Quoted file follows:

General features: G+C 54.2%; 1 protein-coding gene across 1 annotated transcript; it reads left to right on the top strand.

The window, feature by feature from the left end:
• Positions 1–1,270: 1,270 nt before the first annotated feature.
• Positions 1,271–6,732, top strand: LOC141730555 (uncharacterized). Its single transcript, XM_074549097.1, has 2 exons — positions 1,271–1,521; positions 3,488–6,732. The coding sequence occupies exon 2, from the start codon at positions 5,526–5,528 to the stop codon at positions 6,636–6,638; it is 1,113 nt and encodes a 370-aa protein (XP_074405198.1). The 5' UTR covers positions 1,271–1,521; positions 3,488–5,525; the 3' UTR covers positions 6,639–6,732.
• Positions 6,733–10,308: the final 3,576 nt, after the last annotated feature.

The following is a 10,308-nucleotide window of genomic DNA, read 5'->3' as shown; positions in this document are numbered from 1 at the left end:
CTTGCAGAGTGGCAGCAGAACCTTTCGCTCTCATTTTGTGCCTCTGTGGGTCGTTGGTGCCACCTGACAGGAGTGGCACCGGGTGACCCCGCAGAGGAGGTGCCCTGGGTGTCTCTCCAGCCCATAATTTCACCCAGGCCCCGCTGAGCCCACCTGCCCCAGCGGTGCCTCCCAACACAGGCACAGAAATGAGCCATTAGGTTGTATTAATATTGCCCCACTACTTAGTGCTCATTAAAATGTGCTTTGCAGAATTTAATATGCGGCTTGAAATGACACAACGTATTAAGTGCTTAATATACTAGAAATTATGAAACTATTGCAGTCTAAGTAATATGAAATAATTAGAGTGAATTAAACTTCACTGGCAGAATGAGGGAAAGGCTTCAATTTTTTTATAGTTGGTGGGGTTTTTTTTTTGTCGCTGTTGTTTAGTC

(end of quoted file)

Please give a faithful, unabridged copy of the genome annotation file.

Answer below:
General features: G+C 54.2%; 1 protein-coding gene across 1 annotated transcript; it reads left to right on the top strand.

The window, feature by feature from the left end:
• Positions 1–1,270: 1,270 nt before the first annotated feature.
• Positions 1,271–6,732, top strand: LOC141730555 (uncharacterized). Its single transcript, XM_074549097.1, has 2 exons — positions 1,271–1,521; positions 3,488–6,732. The coding sequence occupies exon 2, from the start codon at positions 5,526–5,528 to the stop codon at positions 6,636–6,638; it is 1,113 nt and encodes a 370-aa protein (XP_074405198.1). The 5' UTR covers positions 1,271–1,521; positions 3,488–5,525; the 3' UTR covers positions 6,639–6,732.
• Positions 6,733–10,308: the final 3,576 nt, after the last annotated feature.

The following is a 10,308-nucleotide window of genomic DNA, read 5'->3' as shown; positions in this document are numbered from 1 at the left end:
CTTGCAGAGTGGCAGCAGAACCTTTCGCTCTCATTTTGTGCCTCTGTGGGTCGTTGGTGCCACCTGACAGGAGTGGCACCGGGTGACCCCGCAGAGGAGGTGCCCTGGGTGTCTCTCCAGCCCATAATTTCACCCAGGCCCCGCTGAGCCCACCTGCCCCAGCGGTGCCTCCCAACACAGGCACAGAAATGAGCCATTAGGTTGTATTAATATTGCCCCACTACTTAGTGCTCATTAAAATGTGCTTTGCAGAATTTAATATGCGGCTTGAAATGACACAACGTATTAAGTGCTTAATATACTAGAAATTATGAAACTATTGCAGTCTAAGTAATATGAAATAATTAGAGTGAATTAAACTTCACTGGCAGAATGAGGGAAAGGCTTCAATTTTTTTATAGTTGGTGGGGTTTTTTTTTTGTCGCTGTTGTTTAGTC